UK Lords Votes for Standardised Cigarette Packs

Introduction Expected 20th May 2016

The tobacco industry suffered a “decisive” political defeat today, as the House of Lords joined the House of Commons in voting for the standardised (“plain”) packaging of cigarettes and other tobacco products. The regulations under the Children and Families Act were passed without a division. The UK now joins Australia and the Republic of Ireland in introducing the new policy. Standardised (“plain”) packaging will be introduced at the same time as the EU Tobacco Products Directive measures on packaging and labelling, on 20th May 2016. [1] Standardised packaging will help protect the next generation of children and young people from starting to smoke. Two thirds of current smokers started when children, and half all lifetime smokers will die from smoking related disease. 

The tobacco industry has threatened national and international legal action against the UK Government, but these legal challenges are considered likely to fail. The tobacco industry has waged an expensive but unsuccessful legal campaign against the Australian legislation. In August 2012, Australia’s High Court dismissed constitutional challenges brought by tobacco companies, awarding costs in favour of the Australian Government. The industry is encouraging further challenges from Governments through the World Trade Organisation and under the Australia – Hong Kong Bilateral Investment Treaty, but these are also considered likely to fail. [2]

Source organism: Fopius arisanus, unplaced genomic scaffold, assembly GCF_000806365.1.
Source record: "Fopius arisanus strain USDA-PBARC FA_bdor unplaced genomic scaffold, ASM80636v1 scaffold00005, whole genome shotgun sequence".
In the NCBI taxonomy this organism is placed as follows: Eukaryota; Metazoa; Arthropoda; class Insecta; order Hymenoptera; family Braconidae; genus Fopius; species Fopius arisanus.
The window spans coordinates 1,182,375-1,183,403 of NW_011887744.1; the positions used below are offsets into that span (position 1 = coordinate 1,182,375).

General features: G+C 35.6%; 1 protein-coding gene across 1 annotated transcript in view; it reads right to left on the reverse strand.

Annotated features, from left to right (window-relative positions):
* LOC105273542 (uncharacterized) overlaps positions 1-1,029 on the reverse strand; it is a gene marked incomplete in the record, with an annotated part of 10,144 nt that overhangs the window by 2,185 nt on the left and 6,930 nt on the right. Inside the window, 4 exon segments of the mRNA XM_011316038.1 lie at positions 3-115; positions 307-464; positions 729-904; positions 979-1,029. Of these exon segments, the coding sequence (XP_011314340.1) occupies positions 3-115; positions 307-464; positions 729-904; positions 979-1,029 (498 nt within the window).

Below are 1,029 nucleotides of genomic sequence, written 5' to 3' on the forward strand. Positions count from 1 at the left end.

Deborah Arnott, Chief Executive of health charity ASH said:

“This is a decisive moment in the long and patient struggle to reduce, and then end, the horrors that the tobacco industry has brought to our country and to the rest of the world. Today we should remember the millions of people who have died too young from diseases caused by smoking, and the families and friends they left behind. And we should resolve for good and all that this misery must not be inherited by our children.”


Notes and Links:

[1] Standardised Packaging of Tobacco Products Regulations 2015
An image of what a standardised cigarette pack might look like is included in Appendix C of the Government’s consultation document:

[2] for UK legal opinion, and failed tobacco industry case in Australia. Also see for opinion on international legal challenge.

Action on Smoking and Health is a health charity working to eliminate the harm caused by tobacco use. For more information see: ASH receives core funding from Cancer Research UK and the British Heart Foundation.

Ian Willmore (media) 07976 935 987 (m)
Amanda Sandford (ASH office) 0207 404 0242

Action on Smoking and Health
6th Floor, New House

67-68 Hatton Garden LONDON EC1N 8JY